Saturday, May 14, 2005


"If you want to run, run a mile. If you want to experience another life, run a marathon."

-- some runner more eloquent than me

I'm thinking September, possibly October. This does not have to be the last and final year that I attempt to run a marathon, no, but I think the time is now, approaching thirty, to give it another shot. To see what I'm made of.

Not that that's important. The first time I came to Cambodia, teaching English to street kids with a Japanese NGO, I stayed at a hotel in Battambang that was showing, God knows how or why, the Canadian Triathalon Championships. Swear to God. Simon Whitfield, the winner, a stellar athelete and inaugural winner of the Gold medal in the sport at the Athens Olympics, talked about how he had had a bad year. And I remember thinking quite clearly: You did not have a bad year. My mind, still reeling from the dirty roads and the dusty air and the sheer, endless squalor of Cambodia, the stink of Cambodia, rejected Whitfield’s plea for sympathy, as innocent as it was. these people have had a bad year, I thought; these people have had a bad life.

But we are who we are. Any long-distance runner (or wannabe one) will eventually come to that point in time where the prospect of running a marathon takes on its own perverse and imminent attraction. I tried to run one three, four (five?) years ago, in Japan, but I blew out my knee a week before the race. It was just as well; I had tried to train in under four months, from a starting weight that was, let’s just say, somewhat immense. (Note to self: Avoid training for a marathon when one’s train station has a Wendy’s, McDonald’s and KFC within walking distance of your employment.) I vowed to tackle the marathon again, someday, and perhaps that day is soon.

We change as we grow (and grow as we change), and so I’m trying to enjoy, if not relish, the challenge of running longer and longer distances. My Sunday run has reached the two hour point, and the thought of running almost double that, which I’ll most likely need to do to complete a marathon, does give me the old Kathy Bates-shaving-James-Caan's-neck-with-a-straight-razor-in-Misery feeling at the base of my stomach every now and then.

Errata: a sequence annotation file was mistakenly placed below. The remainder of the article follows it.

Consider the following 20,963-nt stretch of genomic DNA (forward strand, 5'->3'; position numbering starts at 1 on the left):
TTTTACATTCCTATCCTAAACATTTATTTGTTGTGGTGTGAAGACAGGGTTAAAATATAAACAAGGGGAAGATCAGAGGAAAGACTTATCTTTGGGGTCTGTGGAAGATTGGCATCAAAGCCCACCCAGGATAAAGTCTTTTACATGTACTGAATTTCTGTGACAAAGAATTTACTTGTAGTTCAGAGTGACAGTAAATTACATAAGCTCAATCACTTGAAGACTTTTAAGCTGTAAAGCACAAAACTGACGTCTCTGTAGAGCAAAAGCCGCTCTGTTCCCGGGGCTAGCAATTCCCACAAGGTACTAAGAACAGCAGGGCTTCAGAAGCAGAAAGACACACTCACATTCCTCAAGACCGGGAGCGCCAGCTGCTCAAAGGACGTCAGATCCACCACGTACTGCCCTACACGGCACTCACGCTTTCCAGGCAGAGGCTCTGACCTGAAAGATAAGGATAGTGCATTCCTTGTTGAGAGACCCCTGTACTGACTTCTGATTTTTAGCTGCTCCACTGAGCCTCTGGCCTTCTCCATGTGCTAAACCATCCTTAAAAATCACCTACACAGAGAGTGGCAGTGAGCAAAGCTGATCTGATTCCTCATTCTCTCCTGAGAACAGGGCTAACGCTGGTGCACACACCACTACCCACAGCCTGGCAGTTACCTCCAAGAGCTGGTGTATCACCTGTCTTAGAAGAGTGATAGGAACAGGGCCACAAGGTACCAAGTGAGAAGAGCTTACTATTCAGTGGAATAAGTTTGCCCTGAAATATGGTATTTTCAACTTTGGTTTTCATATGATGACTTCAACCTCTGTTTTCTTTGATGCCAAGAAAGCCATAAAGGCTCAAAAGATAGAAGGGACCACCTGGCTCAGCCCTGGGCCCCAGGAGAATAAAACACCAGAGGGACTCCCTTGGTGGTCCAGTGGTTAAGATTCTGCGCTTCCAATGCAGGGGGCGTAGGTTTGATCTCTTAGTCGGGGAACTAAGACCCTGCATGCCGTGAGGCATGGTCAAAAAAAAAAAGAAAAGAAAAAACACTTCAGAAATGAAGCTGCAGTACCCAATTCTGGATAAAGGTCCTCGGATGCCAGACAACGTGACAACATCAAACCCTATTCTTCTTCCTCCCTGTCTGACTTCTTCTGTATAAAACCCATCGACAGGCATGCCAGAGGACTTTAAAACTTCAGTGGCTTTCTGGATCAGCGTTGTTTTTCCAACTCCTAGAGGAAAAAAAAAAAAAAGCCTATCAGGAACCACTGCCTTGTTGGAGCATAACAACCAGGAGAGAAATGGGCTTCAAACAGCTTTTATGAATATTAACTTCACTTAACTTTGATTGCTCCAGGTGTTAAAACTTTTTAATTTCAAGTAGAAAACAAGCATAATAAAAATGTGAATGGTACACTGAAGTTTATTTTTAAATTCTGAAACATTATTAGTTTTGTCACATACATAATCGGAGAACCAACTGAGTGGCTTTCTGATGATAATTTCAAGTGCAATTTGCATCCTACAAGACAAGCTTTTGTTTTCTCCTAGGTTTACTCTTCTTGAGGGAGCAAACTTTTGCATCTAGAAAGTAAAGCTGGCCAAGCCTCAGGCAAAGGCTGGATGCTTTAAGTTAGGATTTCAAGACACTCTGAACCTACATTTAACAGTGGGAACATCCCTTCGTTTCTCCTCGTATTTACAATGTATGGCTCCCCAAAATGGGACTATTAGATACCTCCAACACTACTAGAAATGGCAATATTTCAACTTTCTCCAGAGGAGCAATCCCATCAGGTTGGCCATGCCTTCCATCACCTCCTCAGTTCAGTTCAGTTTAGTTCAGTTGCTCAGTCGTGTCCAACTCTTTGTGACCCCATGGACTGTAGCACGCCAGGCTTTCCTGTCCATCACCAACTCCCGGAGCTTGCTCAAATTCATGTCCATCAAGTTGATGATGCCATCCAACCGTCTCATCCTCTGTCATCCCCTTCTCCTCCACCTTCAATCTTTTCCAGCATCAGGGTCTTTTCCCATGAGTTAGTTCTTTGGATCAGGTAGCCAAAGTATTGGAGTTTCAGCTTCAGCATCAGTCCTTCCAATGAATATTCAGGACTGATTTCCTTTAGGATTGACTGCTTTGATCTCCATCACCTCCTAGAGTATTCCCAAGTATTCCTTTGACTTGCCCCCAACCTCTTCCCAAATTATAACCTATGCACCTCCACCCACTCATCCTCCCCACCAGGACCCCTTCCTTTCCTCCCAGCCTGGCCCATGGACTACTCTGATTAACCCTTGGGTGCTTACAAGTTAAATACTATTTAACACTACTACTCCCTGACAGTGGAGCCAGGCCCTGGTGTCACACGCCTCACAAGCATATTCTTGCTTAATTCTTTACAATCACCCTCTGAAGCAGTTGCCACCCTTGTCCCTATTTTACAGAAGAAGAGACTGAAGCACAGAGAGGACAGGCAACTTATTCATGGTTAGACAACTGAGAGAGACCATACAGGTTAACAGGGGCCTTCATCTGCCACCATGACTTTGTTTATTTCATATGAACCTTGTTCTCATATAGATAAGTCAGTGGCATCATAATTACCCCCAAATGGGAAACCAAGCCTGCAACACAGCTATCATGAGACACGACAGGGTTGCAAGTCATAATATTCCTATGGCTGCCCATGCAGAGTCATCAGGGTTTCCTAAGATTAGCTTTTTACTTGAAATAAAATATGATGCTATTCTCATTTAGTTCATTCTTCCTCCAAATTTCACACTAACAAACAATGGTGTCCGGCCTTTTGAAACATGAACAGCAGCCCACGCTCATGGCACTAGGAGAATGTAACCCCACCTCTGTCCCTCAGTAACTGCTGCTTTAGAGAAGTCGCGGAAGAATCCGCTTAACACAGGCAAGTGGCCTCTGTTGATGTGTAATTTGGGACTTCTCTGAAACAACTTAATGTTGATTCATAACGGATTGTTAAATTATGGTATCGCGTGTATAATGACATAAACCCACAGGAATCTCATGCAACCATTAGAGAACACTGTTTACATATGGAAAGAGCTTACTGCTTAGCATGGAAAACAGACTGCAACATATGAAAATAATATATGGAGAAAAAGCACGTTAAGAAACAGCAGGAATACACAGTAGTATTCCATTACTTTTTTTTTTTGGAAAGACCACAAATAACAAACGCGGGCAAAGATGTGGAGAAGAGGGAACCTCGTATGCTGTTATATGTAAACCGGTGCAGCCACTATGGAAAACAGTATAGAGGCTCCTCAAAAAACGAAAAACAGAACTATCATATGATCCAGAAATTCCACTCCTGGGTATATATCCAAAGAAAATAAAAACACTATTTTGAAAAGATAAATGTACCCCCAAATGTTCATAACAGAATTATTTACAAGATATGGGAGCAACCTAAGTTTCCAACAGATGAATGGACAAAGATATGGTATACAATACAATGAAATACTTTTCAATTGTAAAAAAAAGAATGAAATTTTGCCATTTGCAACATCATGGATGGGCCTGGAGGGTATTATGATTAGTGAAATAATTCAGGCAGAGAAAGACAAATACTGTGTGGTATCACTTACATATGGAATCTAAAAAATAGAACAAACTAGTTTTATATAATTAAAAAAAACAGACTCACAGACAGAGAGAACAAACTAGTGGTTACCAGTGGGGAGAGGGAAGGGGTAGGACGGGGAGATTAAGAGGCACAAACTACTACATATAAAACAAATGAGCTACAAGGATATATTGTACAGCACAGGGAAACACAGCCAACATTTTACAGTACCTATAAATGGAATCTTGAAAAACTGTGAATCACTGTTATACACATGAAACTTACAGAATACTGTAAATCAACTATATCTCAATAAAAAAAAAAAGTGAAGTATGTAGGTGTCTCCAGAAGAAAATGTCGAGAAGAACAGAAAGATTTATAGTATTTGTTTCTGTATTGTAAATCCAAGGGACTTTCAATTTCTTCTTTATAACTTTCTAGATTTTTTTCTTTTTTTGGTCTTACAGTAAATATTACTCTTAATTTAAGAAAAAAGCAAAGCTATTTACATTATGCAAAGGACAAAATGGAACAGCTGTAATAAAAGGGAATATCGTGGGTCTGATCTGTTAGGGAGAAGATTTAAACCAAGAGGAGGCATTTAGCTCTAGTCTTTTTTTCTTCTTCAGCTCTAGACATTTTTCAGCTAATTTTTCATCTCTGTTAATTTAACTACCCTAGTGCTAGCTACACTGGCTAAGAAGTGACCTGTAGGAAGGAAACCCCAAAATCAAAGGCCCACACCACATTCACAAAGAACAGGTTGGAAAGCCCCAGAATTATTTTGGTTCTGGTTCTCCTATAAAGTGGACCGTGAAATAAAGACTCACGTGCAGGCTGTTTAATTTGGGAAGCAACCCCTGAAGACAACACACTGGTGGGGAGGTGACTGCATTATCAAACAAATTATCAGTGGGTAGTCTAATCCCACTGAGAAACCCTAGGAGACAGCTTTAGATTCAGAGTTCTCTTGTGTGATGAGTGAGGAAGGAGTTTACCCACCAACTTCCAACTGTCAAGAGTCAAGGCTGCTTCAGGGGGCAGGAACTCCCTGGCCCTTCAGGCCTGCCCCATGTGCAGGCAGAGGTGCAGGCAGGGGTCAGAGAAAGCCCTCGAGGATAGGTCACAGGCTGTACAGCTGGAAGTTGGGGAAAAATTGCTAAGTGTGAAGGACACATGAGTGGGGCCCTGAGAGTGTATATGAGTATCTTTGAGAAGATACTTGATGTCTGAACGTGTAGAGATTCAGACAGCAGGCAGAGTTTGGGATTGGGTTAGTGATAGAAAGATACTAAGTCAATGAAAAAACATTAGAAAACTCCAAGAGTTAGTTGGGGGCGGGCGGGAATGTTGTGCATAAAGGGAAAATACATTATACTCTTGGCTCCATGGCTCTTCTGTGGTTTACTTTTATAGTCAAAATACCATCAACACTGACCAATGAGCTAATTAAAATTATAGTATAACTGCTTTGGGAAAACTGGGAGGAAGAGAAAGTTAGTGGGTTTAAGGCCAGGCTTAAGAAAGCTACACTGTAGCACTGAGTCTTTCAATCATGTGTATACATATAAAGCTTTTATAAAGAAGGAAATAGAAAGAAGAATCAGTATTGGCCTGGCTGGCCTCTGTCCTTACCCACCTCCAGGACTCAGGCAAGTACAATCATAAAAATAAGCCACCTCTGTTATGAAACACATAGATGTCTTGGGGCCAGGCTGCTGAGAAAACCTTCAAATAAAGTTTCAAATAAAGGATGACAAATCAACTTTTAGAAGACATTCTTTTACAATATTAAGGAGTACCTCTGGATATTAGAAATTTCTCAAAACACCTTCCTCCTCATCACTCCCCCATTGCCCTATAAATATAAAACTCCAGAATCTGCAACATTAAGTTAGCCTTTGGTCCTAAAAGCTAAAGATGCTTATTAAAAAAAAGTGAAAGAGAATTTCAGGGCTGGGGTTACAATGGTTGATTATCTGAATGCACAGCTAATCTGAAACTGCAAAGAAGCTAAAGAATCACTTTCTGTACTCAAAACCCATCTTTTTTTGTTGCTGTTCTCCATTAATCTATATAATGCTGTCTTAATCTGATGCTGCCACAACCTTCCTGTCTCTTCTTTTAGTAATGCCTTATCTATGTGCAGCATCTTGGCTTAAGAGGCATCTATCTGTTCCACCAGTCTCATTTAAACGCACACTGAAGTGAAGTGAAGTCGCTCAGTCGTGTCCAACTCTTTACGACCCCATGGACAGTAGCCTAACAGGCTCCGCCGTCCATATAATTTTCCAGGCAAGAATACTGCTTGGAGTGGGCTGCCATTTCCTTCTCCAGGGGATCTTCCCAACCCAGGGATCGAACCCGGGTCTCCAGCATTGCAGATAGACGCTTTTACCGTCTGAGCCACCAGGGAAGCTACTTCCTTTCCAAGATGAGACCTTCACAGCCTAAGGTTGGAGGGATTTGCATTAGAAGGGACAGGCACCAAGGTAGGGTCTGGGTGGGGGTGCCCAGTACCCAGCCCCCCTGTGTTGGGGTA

The great thing, though, about not worrying about how fast you’re running is that you simply just run; you listen to your body, and sip some water, and watch the traffic and the people glide by you as you glide by them. I’ve actually found that my chest and my arms feel fine by the end; it’s my legs that feel as if somebody has slowly, painfully extracted something essential from their architecture. But that pain has its own rewards, as transitory and slightly sadistic as they may be.

And yet, isn’t life transitory and slightly sadistic, anyway? We age and endure and lose track of our body and ourselves. Running as something as extreme as a marathon is a way to keep track of your body and your self; it’s a means to assess who you are at that particular point in time – well or sick, energetic or sluggish, in pain or content. It’s an arbitrary distance, that 42 some odd kilometers is, but so what? Everything’s arbitrary – where we’re born and where we’ll die, who we love and who we hate, what we admire and what we dismiss. Life is nothing but an acquisition of prejudices and fetishes, and the marathon, perhaps, is a gateway to uncovering a little of both.

Maybe I’ll drop out after Mile One. Perhaps my body will collapse under the pressure. It might even be easier than I think. (Though I doubt it.) Believe me, I’ve considered all options.
No matter. I’ve learned long ago that what we learn from failure is at least as edifying as what we learn from success, if not more so. Failure means you try and you fall. I tried to train for a marathon before, so I know what it’s like to not pull it off. I’ve always found that imagining the worst thing that can possibly happen, and then accepting it, is a sure-fire way to confront and conquer any looming challenge that threatens to unhinge your confidence and cohesion. Once you’ve accepted the worst that can happen (barring death), then the thing itself loses its ability to hamper your dreams.

And it’s good to have dreams. It’s good to try and go after them. It’s good to set your sights on an arbitrary, manmade distance, and see if you can get from here to there and back again, with someone new yet familiar waiting for you at the finish line. Someone who looks a lot like yourself.

(For anyone interested in the hallowed history of my high-school running 'career', you can find it in the link dated 03/02/2005 in the ' archive' section to the right. For anyone interested in fake boobs on real celebrities, you can find them on Can you believe the reading options I give my readers? Can't get variety like this at, I'm telling you...)

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